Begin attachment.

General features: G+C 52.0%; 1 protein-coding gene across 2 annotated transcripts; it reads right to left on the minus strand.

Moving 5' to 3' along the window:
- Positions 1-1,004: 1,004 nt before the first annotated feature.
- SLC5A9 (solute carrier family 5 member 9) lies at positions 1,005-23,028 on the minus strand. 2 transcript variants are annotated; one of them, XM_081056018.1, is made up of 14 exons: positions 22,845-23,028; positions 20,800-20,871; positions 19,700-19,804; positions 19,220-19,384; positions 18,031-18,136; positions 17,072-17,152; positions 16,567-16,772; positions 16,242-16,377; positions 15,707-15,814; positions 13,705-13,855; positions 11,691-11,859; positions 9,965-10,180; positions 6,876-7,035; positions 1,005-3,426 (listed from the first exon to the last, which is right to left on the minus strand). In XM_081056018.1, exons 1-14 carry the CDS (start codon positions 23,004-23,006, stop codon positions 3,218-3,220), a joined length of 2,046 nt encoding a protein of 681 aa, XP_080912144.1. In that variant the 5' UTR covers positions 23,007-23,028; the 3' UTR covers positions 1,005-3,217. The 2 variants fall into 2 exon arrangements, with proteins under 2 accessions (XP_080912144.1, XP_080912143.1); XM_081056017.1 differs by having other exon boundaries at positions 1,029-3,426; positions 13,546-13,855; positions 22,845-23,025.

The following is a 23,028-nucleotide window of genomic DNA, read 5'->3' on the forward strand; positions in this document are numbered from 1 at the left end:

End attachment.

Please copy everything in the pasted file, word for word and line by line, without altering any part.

General features: G+C 52.0%; 1 protein-coding gene across 2 annotated transcripts; it reads right to left on the minus strand.

Moving 5' to 3' along the window:
- Positions 1-1,004: 1,004 nt before the first annotated feature.
- SLC5A9 (solute carrier family 5 member 9) lies at positions 1,005-23,028 on the minus strand. 2 transcript variants are annotated; one of them, XM_081056018.1, is made up of 14 exons: positions 22,845-23,028; positions 20,800-20,871; positions 19,700-19,804; positions 19,220-19,384; positions 18,031-18,136; positions 17,072-17,152; positions 16,567-16,772; positions 16,242-16,377; positions 15,707-15,814; positions 13,705-13,855; positions 11,691-11,859; positions 9,965-10,180; positions 6,876-7,035; positions 1,005-3,426 (listed from the first exon to the last, which is right to left on the minus strand). In XM_081056018.1, exons 1-14 carry the CDS (start codon positions 23,004-23,006, stop codon positions 3,218-3,220), a joined length of 2,046 nt encoding a protein of 681 aa, XP_080912144.1. In that variant the 5' UTR covers positions 23,007-23,028; the 3' UTR covers positions 1,005-3,217. The 2 variants fall into 2 exon arrangements, with proteins under 2 accessions (XP_080912144.1, XP_080912143.1); XM_081056017.1 differs by having other exon boundaries at positions 1,029-3,426; positions 13,546-13,855; positions 22,845-23,025.

The following is a 23,028-nucleotide window of genomic DNA, read 5'->3' on the forward strand; positions in this document are numbered from 1 at the left end: